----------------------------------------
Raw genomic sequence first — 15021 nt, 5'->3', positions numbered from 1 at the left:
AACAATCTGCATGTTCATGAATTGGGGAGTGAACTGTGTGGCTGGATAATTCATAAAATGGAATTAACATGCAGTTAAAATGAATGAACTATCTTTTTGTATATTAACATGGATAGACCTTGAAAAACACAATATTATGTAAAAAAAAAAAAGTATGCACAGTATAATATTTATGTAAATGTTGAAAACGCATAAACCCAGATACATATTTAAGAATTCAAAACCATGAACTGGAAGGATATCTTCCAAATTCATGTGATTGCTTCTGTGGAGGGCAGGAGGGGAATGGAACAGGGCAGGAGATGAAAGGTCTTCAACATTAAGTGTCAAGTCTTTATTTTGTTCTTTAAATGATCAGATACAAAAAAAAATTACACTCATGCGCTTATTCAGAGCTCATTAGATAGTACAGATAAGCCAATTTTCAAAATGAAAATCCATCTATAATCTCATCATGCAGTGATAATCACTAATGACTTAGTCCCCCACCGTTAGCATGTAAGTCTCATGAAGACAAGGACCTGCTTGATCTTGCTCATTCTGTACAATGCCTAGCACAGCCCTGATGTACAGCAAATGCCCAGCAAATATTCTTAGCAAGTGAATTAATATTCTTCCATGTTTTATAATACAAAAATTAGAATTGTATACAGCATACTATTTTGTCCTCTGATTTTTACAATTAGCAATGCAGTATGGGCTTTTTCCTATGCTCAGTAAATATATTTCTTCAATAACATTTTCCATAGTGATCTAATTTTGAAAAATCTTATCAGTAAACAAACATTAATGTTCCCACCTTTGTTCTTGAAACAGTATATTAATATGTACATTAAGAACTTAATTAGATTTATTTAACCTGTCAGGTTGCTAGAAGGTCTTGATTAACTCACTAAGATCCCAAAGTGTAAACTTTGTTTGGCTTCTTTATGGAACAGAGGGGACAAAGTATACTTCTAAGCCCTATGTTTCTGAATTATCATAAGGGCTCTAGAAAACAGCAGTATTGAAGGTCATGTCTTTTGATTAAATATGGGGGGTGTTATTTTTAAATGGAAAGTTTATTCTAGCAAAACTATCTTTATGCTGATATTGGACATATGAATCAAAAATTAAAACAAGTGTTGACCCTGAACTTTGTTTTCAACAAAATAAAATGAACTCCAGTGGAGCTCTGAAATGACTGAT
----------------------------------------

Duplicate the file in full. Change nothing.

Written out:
Raw genomic sequence first — 15021 nt, 5'->3', positions numbered from 1 at the left:
AACAATCTGCATGTTCATGAATTGGGGAGTGAACTGTGTGGCTGGATAATTCATAAAATGGAATTAACATGCAGTTAAAATGAATGAACTATCTTTTTGTATATTAACATGGATAGACCTTGAAAAACACAATATTATGTAAAAAAAAAAAAGTATGCACAGTATAATATTTATGTAAATGTTGAAAACGCATAAACCCAGATACATATTTAAGAATTCAAAACCATGAACTGGAAGGATATCTTCCAAATTCATGTGATTGCTTCTGTGGAGGGCAGGAGGGGAATGGAACAGGGCAGGAGATGAAAGGTCTTCAACATTAAGTGTCAAGTCTTTATTTTGTTCTTTAAATGATCAGATACAAAAAAAAATTACACTCATGCGCTTATTCAGAGCTCATTAGATAGTACAGATAAGCCAATTTTCAAAATGAAAATCCATCTATAATCTCATCATGCAGTGATAATCACTAATGACTTAGTCCCCCACCGTTAGCATGTAAGTCTCATGAAGACAAGGACCTGCTTGATCTTGCTCATTCTGTACAATGCCTAGCACAGCCCTGATGTACAGCAAATGCCCAGCAAATATTCTTAGCAAGTGAATTAATATTCTTCCATGTTTTATAATACAAAAATTAGAATTGTATACAGCATACTATTTTGTCCTCTGATTTTTACAATTAGCAATGCAGTATGGGCTTTTTCCTATGCTCAGTAAATATATTTCTTCAATAACATTTTCCATAGTGATCTAATTTTGAAAAATCTTATCAGTAAACAAACATTAATGTTCCCACCTTTGTTCTTGAAACAGTATATTAATATGTACATTAAGAACTTAATTAGATTTATTTAACCTGTCAGGTTGCTAGAAGGTCTTGATTAACTCACTAAGATCCCAAAGTGTAAACTTTGTTTGGCTTCTTTATGGAACAGAGGGGACAAAGTATACTTCTAAGCCCTATGTTTCTGAATTATCATAAGGGCTCTAGAAAACAGCAGTATTGAAGGTCATGTCTTTTGATTAAATATGGGGGGTGTTATTTTTAAATGGAAAGTTTATTCTAGCAAAACTATCTTTATGCTGATATTGGACATATGAATCAAAAATTAAAACAAGTGTTGACCCTGAACTTTGTTTTCAACAAAATAAAATGAACTCCAGTGGAGCTCTGAAATGACTGAT